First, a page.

“I think that the Pope is an old fool,” chimed in interviewee Velena Dismukes. “I don’t believe that he is being honest to Catholics who have to follow his decrees and doctrines.”
In the following decade, Rock continued to convince the Church that the Pill was a “natural” form of birth control, despite the claim that it was a stimulus for premarital sex.
“It made it safer and easier for some people,” Rock told Newsweek on August 30, 1976. “And I thoroughly approve of safety—even in illicit intercourse.”
In May 2010, the Pill turned 50. It is still the most popular form of contraception in the United States. It is now taken by 100 million women around the world. Its approval was named the most important scientific advance of the 20th century by the Economist.
“The Pill had a history that was unanticipated, and it’s interesting to look back and see because it tells you so much about the time in 1960,” said May. “The things that people thought would happen—good, bad or otherwise—didn’t happen. And other things that people weren’t really talking about at the time actually did happen.”
In 1960, proponents of the Pill argued it would curb population control, decrease the divorce rate and make every baby a wanted baby. Opponents claimed it would cause social and sexual chaos and lead the moral demise of America. Others believed it sparked the sexual revolution.
“It didn’t do that,” said May. “It didn’t do any of that.”
During her research for “The pill: 50 years after,” Roan was surprised to find that the approval of the Pill did not even decrease the percentage of unwanted pregnancies. Today, half of all pregnancies are unintended. Twenty-two percent end in abortion.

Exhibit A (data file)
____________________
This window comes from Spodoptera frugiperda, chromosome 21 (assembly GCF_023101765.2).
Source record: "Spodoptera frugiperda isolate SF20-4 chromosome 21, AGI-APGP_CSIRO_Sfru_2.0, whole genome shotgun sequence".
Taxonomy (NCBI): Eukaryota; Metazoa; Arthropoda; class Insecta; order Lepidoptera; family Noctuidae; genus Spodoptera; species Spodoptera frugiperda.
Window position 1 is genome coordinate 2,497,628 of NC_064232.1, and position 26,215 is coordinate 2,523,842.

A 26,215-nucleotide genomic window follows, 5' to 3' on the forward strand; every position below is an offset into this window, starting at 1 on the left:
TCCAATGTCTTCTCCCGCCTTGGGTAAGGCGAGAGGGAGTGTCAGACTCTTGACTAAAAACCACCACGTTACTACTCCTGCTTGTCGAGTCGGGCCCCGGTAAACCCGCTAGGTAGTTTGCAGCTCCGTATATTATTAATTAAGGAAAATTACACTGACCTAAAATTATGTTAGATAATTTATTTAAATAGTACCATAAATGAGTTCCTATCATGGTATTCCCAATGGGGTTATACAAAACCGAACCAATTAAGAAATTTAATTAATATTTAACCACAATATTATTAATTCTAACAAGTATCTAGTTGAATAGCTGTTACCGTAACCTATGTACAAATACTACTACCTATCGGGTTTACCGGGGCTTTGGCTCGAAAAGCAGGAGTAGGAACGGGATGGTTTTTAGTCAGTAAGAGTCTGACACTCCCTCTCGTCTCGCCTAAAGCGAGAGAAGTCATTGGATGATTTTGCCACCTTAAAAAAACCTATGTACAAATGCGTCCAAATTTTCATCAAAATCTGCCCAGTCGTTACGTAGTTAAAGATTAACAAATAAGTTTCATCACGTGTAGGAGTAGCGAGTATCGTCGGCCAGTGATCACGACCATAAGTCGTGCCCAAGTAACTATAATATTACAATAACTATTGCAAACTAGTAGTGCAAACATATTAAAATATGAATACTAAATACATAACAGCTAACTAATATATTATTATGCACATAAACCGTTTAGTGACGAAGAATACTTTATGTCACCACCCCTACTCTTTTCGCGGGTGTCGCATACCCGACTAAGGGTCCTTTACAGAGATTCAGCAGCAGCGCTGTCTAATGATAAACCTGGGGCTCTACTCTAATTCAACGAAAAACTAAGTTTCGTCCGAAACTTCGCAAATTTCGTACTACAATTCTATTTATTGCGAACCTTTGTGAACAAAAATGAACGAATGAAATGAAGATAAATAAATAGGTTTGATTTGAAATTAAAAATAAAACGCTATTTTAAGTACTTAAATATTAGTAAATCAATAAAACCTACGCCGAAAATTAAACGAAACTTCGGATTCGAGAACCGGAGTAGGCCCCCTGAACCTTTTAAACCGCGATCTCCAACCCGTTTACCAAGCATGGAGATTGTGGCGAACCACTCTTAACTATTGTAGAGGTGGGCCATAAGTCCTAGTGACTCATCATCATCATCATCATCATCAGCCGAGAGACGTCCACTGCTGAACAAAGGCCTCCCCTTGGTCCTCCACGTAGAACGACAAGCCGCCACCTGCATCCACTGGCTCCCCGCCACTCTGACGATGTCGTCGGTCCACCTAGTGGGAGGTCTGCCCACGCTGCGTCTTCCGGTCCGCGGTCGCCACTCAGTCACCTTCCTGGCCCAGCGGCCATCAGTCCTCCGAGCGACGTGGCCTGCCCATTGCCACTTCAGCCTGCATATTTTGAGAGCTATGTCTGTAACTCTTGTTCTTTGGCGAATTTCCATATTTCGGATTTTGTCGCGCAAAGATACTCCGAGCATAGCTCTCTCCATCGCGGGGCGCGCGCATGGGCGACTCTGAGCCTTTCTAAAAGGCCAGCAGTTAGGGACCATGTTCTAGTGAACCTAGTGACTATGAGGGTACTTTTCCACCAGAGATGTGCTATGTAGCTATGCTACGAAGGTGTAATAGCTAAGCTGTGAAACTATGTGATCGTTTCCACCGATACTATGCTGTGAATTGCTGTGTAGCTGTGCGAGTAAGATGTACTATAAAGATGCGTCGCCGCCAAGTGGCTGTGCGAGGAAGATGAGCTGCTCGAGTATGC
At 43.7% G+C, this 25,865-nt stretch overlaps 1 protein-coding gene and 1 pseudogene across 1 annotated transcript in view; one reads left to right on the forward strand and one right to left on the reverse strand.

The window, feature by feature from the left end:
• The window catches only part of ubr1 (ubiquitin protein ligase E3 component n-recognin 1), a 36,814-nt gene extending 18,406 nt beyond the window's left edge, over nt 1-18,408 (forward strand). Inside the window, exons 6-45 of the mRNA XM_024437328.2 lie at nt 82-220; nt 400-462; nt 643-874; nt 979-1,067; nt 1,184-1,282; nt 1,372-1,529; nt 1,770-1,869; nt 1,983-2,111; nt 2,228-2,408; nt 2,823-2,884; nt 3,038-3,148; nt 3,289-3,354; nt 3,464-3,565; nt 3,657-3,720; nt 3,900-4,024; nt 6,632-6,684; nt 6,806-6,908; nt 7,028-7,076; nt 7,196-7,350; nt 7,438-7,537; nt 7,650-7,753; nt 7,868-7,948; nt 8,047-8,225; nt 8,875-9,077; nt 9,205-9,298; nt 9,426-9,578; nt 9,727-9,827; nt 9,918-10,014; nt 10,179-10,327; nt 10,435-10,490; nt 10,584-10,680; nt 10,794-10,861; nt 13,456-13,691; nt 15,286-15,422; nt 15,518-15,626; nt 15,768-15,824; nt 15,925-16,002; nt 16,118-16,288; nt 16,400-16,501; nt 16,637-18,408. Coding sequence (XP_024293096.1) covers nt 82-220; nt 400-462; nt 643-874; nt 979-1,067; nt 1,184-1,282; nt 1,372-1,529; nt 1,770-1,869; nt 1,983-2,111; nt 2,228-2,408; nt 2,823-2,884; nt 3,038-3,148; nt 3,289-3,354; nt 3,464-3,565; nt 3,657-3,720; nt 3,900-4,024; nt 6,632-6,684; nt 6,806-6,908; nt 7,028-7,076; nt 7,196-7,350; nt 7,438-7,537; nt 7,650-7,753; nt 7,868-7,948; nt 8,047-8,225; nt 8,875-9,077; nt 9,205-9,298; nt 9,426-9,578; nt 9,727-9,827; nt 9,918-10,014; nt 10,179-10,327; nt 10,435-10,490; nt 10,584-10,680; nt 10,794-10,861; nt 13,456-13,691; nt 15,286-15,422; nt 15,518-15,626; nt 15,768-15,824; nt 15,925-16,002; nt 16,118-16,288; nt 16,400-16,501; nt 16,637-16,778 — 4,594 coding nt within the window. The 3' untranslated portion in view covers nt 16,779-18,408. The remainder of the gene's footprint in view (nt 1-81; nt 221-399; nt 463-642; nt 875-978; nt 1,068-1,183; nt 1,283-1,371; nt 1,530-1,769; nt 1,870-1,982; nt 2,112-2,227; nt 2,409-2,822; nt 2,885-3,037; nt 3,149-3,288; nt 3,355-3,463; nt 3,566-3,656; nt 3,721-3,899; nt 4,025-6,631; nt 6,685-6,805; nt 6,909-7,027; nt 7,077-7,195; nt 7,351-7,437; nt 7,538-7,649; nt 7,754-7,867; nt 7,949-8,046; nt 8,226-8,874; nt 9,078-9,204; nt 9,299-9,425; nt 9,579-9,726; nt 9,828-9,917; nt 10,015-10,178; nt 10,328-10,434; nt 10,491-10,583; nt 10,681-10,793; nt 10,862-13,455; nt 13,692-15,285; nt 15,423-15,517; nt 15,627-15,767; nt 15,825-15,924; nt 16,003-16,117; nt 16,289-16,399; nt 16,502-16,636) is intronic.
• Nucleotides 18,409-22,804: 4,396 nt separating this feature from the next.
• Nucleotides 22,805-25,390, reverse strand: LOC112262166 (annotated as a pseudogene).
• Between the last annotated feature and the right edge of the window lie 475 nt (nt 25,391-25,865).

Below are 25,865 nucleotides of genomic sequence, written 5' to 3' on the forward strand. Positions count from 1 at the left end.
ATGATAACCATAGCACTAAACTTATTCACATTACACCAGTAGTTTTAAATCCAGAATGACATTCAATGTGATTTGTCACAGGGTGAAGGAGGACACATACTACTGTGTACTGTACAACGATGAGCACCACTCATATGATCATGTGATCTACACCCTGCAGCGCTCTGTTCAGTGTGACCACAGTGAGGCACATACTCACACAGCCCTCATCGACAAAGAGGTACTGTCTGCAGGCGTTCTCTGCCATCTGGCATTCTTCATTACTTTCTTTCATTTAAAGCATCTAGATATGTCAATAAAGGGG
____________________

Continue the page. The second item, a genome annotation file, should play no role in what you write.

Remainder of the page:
“Early on, people probably thought [the Pill] would make family planning easier and for some women it does, but it did not have an effect on everybody,” said Roan.
Despite the grumbling about what the Pill failed to do, it did not receive an accolade from the Economist for nothing. Forbes reported that a recent CBS poll from that 56 percent of people say the Pill has made women’s lives better.
“It allowed women in my generation to be the first generation of women who could have sexual freedom without this intense fear of an unintended pregnancy,” said Roan.
“As it turned out because the feminist movement came along at about the same time as the Pill was entering the market, lots of new opportunities were opening up for women,” said May. “The Pill made it possible for women to take advantage of those opportunities.”
Photo courtesy of Psychology Today